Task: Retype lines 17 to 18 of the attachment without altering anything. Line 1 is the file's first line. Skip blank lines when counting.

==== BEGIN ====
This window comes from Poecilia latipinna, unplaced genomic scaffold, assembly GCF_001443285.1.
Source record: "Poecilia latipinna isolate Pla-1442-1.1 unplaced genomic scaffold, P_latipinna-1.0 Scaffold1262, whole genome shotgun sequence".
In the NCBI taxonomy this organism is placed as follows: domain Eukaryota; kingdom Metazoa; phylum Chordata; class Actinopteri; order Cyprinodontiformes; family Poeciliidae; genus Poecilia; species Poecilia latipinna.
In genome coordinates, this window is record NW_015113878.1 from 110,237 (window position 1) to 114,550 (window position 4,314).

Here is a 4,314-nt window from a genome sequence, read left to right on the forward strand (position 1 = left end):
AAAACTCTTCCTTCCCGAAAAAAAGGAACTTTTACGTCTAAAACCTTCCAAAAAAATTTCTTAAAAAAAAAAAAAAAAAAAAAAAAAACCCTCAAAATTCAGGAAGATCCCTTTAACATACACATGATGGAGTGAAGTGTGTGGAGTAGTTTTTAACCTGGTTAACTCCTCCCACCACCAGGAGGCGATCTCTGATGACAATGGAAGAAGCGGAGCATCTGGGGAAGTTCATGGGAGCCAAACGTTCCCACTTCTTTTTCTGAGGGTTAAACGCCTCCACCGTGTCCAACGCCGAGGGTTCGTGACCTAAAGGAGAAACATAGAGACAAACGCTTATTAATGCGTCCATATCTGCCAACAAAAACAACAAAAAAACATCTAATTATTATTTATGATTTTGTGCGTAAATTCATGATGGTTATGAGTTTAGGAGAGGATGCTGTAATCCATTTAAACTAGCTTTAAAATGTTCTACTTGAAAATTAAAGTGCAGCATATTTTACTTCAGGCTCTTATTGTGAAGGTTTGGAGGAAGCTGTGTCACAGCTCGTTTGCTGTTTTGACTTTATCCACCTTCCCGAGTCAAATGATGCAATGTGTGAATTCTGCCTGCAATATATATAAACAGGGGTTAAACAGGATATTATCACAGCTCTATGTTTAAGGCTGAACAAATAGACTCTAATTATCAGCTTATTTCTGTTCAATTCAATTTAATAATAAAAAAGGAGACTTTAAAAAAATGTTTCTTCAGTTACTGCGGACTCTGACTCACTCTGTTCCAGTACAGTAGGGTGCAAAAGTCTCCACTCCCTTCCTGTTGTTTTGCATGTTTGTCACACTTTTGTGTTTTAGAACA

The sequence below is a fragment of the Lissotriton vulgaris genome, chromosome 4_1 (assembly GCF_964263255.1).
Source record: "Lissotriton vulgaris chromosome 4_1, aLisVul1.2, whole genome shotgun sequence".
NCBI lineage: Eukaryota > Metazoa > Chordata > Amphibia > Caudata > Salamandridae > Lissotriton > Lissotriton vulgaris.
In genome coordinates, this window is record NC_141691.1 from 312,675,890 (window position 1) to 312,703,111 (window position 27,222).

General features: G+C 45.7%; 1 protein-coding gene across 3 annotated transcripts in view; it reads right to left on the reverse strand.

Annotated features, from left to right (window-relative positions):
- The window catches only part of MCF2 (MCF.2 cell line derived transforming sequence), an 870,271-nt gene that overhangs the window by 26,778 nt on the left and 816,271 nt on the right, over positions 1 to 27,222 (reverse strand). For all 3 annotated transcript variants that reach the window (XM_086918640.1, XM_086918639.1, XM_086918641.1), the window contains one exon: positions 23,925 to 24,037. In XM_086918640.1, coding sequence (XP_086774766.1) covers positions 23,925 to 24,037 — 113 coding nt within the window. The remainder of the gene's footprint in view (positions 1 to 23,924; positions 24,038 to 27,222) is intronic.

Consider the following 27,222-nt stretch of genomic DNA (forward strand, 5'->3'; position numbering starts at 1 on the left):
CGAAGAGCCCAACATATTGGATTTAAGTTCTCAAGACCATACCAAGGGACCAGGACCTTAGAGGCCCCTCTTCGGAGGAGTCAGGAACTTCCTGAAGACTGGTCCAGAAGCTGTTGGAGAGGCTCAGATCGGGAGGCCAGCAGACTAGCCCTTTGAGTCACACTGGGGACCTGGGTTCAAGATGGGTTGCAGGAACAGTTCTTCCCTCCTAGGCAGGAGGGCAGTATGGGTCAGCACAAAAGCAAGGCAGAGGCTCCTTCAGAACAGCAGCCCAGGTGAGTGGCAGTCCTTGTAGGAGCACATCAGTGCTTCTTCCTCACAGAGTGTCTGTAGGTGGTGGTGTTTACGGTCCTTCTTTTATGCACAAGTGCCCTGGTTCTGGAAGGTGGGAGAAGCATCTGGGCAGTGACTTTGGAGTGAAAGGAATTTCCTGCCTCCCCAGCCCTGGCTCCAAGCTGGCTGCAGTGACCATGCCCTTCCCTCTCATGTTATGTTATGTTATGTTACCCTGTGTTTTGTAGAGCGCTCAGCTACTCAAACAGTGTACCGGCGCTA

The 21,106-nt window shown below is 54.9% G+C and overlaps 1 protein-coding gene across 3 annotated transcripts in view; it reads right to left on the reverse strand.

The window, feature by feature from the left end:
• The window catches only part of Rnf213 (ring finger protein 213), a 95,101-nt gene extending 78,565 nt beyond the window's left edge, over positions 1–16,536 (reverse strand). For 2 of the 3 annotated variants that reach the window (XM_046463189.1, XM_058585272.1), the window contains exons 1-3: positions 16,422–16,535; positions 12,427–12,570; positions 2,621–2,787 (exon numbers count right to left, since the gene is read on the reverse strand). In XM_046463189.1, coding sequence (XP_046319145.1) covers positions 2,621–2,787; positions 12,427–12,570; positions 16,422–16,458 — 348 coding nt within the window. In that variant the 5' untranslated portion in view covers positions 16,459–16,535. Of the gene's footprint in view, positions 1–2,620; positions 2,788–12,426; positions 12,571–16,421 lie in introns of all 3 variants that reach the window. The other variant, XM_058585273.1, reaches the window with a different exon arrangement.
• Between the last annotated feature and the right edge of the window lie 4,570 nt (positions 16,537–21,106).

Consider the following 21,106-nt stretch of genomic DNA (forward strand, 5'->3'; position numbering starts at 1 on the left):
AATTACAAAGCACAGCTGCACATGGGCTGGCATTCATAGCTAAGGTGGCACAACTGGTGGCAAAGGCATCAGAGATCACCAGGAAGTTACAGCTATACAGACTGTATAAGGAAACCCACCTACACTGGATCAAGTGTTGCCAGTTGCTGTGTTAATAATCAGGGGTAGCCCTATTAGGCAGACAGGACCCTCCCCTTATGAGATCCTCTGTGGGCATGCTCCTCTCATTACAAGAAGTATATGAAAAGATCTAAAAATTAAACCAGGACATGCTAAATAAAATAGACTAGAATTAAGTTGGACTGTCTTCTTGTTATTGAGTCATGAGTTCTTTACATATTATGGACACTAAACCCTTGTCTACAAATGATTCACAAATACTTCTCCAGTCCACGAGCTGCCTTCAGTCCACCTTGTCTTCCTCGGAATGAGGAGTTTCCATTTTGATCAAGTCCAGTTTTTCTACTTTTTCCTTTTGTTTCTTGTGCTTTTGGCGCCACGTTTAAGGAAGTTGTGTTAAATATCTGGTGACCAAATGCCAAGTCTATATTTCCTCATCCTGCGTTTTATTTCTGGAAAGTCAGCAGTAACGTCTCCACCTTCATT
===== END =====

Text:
The window, feature by feature from the left end:
• The window catches only part of Rnf213 (ring finger protein 213), a 95,101-nt gene extending 78,565 nt beyond the window's left edge, over positions 1–16,536 (reverse strand). For 2 of the 3 annotated variants that reach the window (XM_046463189.1, XM_058585272.1), the window contains exons 1-3: positions 16,422–16,535; positions 12,427–12,570; positions 2,621–2,787 (exon numbers count right to left, since the gene is read on the reverse strand). In XM_046463189.1, coding sequence (XP_046319145.1) covers positions 2,621–2,787; positions 12,427–12,570; positions 16,422–16,458 — 348 coding nt within the window. In that variant the 5' untranslated portion in view covers positions 16,459–16,535. Of the gene's footprint in view, positions 1–2,620; positions 2,788–12,426; positions 12,571–16,421 lie in introns of all 3 variants that reach the window. The other variant, XM_058585273.1, reaches the window with a different exon arrangement.